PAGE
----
Hollywood union contracts: The International Alliance of Theatrical Stage Employees ratified new contracts with Hollywood studios — but the margin was narrow.
Deaf football team: The Cubs, the varsity football team at the California School for the Deaf in Riverside, are undefeated this season, lifting the school and the surrounding community.
California’s top-paid school administrator: James Hammond, the superintendent of the Ontario-Montclair School District, exchanged his sick leave for $167,596 in extra pay, The Associated Press reports.
No more plastic utensils: Customers at Los Angeles restaurants will get plastic utensils and napkins only if they ask for them, under an ordinance that took effect on Monday, The Associated Press reports.
Pandemic: How did the San Joaquin Valley become the land of the eternal Covid-19 surge? The Los Angeles Times reports.
Kaiser pharmacists agreement: The health care network reached an agreement with Northern California pharmacists, The Associated Press reports.
Marijuana license holdup: Growing licenses for El Dorado County marijuana farmers are being held up at the sheriff’s office over background checks, The Sacramento Bee reports.
Chinook salmon return: Though severe weather has challenged the survival of the species, Chinook salmon have returned to Sonoma Creek to spawn, The Press Democrat reports.
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Across California, $1.8 million homes.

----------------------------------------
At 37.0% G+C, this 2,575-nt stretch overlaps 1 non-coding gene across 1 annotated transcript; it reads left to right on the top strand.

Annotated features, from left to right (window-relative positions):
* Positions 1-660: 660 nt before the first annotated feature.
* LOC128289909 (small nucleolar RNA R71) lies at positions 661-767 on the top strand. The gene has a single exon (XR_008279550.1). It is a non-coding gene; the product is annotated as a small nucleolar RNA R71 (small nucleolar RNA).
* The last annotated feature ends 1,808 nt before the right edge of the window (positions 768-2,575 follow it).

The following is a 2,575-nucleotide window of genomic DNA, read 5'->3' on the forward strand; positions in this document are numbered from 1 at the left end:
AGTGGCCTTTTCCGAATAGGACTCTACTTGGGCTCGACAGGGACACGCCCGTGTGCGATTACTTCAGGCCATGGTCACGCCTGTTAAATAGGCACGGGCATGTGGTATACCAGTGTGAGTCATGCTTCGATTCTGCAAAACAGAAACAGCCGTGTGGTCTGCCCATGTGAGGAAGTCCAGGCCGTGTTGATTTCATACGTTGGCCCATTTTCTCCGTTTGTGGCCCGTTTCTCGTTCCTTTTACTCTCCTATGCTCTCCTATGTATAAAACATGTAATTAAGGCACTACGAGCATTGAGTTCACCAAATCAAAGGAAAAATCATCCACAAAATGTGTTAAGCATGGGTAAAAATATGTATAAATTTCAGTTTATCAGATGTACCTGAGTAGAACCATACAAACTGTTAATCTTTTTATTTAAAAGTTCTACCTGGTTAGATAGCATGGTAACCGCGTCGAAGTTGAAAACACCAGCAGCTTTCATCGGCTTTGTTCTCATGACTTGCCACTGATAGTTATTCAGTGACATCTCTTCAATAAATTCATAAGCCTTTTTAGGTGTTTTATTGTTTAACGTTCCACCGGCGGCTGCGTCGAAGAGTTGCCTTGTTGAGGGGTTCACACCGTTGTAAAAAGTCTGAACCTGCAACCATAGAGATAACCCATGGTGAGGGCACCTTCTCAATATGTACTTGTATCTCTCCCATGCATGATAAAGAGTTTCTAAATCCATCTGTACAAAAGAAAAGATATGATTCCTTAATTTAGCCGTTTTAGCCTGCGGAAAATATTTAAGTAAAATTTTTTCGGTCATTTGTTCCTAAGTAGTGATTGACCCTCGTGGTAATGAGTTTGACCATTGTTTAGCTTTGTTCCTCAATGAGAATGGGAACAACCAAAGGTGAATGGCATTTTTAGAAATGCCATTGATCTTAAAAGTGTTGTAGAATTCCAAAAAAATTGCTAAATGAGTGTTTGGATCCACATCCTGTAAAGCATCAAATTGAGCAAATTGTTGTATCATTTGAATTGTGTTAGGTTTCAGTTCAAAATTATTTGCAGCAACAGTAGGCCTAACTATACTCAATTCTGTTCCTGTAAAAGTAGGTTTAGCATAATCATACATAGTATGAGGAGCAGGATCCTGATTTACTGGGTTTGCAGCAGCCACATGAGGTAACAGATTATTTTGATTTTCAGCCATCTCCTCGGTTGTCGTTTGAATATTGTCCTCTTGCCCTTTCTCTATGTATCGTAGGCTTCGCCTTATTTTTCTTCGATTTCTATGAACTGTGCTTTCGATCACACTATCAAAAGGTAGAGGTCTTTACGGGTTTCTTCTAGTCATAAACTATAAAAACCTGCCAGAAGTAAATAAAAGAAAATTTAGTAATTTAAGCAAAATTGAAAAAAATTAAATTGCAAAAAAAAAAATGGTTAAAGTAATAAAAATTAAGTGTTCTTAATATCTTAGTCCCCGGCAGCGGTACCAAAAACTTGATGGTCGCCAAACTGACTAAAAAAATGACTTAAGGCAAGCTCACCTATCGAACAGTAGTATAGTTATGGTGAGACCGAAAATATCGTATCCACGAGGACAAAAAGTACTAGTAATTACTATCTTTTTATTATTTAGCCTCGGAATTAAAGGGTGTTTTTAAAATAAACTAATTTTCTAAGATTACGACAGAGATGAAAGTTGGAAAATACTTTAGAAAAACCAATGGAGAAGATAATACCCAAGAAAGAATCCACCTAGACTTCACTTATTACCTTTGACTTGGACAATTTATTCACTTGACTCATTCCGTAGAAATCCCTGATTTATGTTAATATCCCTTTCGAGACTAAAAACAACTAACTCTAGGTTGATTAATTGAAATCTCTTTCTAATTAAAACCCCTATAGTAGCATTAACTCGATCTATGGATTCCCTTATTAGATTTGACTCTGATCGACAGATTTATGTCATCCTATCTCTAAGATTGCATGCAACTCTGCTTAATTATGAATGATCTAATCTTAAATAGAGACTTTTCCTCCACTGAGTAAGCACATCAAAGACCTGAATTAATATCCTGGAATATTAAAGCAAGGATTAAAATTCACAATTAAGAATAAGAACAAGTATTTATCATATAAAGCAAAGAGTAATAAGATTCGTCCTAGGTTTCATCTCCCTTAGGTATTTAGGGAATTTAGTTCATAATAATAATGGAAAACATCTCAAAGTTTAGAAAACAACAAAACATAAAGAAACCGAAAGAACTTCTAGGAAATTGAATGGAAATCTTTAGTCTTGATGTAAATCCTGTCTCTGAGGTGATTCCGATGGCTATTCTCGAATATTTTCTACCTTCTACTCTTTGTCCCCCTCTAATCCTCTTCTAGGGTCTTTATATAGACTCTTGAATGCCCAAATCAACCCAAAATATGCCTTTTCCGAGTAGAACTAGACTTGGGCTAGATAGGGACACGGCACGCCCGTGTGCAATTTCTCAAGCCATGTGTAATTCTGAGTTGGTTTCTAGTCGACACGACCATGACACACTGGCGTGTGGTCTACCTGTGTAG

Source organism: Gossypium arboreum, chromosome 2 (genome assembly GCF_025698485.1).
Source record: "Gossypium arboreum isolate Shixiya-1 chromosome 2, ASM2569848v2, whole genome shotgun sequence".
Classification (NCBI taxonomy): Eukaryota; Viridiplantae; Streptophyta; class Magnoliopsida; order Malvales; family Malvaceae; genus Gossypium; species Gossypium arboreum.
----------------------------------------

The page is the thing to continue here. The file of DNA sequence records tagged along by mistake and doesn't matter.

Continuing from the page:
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Where we’re traveling
Today’s travel tip comes from Ahna Heller, a reader who lives in Davis. Ahna recommends Jenner, a tiny town on the Sonoma Coast:
“Once in Jenner, my husband and I get a snack at Cafe Aquatica and then launch our tandem kayak into the Russian River and travel up river until we agree it’s time to head back toward the ocean. It’s a beautiful and peaceful journey back to the Pacific; we park the kayak in a safe inlet away from the seals and go for a stroll, taking time to peek into the driftwood hut on Goat Rock Beach.
If it’s a special occasion, we might have a reservation at the River’s End restaurant and enjoy a great meal and the stunning views of the Russian River meeting the ocean. Sublime!”
Tell us about your favorite places to visit in California. Email your suggestions to CAtoday@nytimes.com. We’ll be sharing more in upcoming editions of the newsletter.
And before you go, some good news
On a whim, Mike Pak posted on his Instagram in 2016 about a running club meet-up in Los Angeles’s Koreatown.
Pak had never run before and was astonished when 20 people showed up for the run. He was even more surprised when, at the end, someone asked when the next one would be.
“We looked at each other kind of clueless, and we’re just kind of like, ‘Oh yeah, same time next week,'” Pak told The Los Angeles Times.
Now, the club runs five times a week in Koreatown. And it’s arguably the coolest running club in the city.
Thanks for reading. I’ll be back tomorrow. — Soumya
P.S. Here’s today’s Mini Crossword, and a clue: Ambitious way to solve a print crossword (5 letters).
Mariel Wamsley contributed to California Today. You can reach the team at CAtoday@nytimes.com.